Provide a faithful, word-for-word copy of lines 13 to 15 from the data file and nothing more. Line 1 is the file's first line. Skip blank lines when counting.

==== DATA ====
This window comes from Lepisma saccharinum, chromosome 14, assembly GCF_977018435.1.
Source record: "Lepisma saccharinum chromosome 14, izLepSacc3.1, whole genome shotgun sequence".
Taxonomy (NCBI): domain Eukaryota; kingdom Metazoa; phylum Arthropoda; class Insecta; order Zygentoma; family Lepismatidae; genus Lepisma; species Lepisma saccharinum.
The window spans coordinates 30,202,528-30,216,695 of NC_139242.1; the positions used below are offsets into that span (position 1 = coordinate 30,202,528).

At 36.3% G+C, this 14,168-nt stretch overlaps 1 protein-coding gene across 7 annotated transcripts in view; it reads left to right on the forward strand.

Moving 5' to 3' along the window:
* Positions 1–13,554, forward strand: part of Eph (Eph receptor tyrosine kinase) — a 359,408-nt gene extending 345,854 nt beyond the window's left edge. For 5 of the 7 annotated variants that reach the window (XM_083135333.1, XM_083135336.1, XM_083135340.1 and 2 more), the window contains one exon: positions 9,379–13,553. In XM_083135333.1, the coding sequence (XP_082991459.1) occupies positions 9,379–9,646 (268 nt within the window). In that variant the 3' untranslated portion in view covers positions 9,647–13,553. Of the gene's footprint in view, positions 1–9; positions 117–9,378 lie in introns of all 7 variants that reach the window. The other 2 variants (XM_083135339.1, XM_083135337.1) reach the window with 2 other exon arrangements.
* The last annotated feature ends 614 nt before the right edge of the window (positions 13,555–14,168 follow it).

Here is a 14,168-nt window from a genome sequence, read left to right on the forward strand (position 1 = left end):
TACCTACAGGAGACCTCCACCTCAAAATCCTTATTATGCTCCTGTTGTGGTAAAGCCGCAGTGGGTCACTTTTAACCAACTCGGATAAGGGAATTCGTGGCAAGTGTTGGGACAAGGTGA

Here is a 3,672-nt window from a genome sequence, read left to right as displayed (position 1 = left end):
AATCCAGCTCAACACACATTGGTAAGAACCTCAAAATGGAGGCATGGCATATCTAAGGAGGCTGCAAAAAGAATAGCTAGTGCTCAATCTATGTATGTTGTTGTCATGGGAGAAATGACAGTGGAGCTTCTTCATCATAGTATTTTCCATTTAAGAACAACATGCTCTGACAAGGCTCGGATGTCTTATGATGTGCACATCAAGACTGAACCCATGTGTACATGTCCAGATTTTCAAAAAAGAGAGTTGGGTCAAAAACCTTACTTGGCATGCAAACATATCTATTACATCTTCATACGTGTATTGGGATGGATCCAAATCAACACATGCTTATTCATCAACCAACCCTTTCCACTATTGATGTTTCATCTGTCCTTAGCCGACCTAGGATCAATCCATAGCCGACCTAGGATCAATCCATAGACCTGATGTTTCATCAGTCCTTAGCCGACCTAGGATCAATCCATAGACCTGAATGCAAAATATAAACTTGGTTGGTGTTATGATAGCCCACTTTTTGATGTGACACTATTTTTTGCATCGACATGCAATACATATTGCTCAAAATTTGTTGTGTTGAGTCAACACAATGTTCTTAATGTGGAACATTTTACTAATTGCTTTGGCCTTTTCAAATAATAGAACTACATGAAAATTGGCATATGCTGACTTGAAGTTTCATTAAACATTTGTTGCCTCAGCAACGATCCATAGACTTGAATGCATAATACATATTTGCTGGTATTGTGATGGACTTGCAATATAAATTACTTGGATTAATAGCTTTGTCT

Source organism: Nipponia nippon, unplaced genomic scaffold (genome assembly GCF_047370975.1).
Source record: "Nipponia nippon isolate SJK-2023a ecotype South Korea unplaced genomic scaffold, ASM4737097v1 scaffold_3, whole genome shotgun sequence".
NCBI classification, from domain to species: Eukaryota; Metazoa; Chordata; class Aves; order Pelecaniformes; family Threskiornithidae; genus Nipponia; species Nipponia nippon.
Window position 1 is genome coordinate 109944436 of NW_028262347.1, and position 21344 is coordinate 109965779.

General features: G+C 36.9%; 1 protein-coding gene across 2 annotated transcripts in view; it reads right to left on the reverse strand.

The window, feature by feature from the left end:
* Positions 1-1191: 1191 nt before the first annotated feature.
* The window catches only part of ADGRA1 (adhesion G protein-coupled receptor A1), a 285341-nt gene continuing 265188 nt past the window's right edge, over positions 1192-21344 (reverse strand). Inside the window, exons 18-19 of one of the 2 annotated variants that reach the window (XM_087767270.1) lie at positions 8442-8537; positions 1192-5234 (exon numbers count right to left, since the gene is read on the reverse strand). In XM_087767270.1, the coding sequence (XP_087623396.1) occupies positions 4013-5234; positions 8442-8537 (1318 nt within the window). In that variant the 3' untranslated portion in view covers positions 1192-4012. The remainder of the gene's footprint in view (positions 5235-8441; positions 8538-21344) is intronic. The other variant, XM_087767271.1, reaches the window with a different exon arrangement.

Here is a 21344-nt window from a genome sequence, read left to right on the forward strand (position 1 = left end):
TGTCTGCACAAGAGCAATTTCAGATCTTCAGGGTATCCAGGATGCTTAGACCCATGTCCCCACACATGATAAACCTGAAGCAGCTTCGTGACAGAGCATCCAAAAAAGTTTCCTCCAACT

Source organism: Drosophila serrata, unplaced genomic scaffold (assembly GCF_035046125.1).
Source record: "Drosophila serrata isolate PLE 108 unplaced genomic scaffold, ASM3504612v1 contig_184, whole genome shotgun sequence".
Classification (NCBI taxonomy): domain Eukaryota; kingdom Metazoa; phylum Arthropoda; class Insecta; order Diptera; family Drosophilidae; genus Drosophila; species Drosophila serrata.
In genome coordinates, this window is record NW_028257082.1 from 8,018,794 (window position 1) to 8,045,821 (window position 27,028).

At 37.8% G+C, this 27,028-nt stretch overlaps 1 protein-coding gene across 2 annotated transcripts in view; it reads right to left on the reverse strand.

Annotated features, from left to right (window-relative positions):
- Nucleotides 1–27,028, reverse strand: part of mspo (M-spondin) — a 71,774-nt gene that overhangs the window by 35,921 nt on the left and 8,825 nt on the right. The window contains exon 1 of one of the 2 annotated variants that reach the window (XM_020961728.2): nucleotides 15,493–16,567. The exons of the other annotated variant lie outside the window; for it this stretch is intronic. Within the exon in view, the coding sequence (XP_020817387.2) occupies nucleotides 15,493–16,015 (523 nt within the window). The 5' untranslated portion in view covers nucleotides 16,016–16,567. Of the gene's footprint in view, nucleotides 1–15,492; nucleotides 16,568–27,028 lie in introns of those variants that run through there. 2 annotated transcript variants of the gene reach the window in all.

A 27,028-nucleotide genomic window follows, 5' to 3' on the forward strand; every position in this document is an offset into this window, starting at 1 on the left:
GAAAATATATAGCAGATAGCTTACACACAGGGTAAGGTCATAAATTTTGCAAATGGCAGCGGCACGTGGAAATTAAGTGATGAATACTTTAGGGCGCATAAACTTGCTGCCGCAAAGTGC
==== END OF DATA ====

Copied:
Source organism: Nipponia nippon, unplaced genomic scaffold (genome assembly GCF_047370975.1).
Source record: "Nipponia nippon isolate SJK-2023a ecotype South Korea unplaced genomic scaffold, ASM4737097v1 scaffold_3, whole genome shotgun sequence".
NCBI classification, from domain to species: Eukaryota; Metazoa; Chordata; class Aves; order Pelecaniformes; family Threskiornithidae; genus Nipponia; species Nipponia nippon.